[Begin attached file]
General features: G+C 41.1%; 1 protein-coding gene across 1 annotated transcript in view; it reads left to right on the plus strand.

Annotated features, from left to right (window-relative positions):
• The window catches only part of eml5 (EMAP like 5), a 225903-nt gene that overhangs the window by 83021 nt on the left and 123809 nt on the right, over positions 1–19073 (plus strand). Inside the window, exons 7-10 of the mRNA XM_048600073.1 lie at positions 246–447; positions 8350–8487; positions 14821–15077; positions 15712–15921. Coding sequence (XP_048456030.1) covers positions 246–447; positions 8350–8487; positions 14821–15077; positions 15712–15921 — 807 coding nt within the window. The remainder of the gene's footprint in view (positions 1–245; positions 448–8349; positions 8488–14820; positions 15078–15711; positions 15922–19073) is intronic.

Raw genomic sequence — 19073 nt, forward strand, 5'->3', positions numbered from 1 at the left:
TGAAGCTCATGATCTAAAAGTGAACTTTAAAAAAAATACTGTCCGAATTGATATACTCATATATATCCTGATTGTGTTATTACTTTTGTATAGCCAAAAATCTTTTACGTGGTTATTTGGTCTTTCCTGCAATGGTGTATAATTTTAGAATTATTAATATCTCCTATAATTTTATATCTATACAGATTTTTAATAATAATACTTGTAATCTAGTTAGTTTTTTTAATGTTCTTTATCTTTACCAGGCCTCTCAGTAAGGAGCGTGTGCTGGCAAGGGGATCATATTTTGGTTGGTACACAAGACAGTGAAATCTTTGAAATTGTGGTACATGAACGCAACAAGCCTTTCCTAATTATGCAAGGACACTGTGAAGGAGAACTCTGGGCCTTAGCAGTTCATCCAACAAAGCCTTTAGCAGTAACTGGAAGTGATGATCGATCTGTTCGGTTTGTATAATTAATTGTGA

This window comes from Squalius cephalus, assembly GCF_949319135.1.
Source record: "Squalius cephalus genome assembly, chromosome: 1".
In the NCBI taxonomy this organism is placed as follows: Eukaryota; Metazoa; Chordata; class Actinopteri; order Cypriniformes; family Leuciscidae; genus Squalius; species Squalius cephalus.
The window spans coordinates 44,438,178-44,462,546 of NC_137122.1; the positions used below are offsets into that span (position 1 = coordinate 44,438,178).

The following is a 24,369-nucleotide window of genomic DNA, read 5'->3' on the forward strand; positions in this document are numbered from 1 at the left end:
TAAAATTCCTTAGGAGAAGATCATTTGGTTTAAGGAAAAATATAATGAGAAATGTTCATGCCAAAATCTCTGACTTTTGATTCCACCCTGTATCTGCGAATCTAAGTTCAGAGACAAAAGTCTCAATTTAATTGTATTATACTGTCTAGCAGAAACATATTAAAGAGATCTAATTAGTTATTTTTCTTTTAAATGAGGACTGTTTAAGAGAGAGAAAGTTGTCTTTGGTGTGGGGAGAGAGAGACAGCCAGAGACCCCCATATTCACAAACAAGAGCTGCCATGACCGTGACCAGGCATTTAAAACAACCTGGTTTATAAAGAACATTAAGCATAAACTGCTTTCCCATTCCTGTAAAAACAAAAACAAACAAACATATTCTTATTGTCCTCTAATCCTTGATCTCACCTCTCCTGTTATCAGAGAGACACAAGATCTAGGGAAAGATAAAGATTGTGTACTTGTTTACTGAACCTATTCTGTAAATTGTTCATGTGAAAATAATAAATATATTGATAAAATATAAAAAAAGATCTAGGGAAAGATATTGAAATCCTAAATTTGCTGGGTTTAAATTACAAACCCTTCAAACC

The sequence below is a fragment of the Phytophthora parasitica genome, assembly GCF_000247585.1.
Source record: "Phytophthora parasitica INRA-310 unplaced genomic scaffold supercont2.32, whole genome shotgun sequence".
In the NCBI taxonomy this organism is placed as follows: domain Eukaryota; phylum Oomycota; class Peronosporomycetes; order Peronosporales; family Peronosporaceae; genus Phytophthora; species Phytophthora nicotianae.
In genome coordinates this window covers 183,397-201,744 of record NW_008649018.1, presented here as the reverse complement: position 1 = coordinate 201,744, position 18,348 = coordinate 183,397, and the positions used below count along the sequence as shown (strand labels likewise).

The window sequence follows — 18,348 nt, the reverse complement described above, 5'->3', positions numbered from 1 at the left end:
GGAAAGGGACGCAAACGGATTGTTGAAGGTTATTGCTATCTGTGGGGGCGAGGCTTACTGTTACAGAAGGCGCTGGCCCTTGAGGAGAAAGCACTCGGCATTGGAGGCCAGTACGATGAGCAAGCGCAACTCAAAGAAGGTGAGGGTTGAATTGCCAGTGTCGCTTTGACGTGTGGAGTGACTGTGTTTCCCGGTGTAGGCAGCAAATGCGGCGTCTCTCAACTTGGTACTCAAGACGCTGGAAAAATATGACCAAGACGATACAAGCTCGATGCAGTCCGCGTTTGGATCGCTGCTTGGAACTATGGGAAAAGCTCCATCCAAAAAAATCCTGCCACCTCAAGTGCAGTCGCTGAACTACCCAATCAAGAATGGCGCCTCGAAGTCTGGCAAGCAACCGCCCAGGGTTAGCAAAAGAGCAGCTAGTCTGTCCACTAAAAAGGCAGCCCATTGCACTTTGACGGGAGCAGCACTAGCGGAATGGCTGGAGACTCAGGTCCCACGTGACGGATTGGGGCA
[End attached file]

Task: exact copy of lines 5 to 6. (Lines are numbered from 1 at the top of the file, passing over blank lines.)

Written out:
TGAAGCTCATGATCTAAAAGTGAACTTTAAAAAAAATACTGTCCGAATTGATATACTCATATATATCCTGATTGTGTTATTACTTTTGTATAGCCAAAAATCTTTTACGTGGTTATTTGGTCTTTCCTGCAATGGTGTATAATTTTAGAATTATTAATATCTCCTATAATTTTATATCTATACAGATTTTTAATAATAATACTTGTAATCTAGTTAGTTTTTTTAATGTTCTTTATCTTTACCAGGCCTCTCAGTAAGGAGCGTGTGCTGGCAAGGGGATCATATTTTGGTTGGTACACAAGACAGTGAAATCTTTGAAATTGTGGTACATGAACGCAACAAGCCTTTCCTAATTATGCAAGGACACTGTGAAGGAGAACTCTGGGCCTTAGCAGTTCATCCAACAAAGCCTTTAGCAGTAACTGGAAGTGATGATCGATCTGTTCGGTTTGTATAATTAATTGTGA

This window comes from Squalius cephalus, assembly GCF_949319135.1.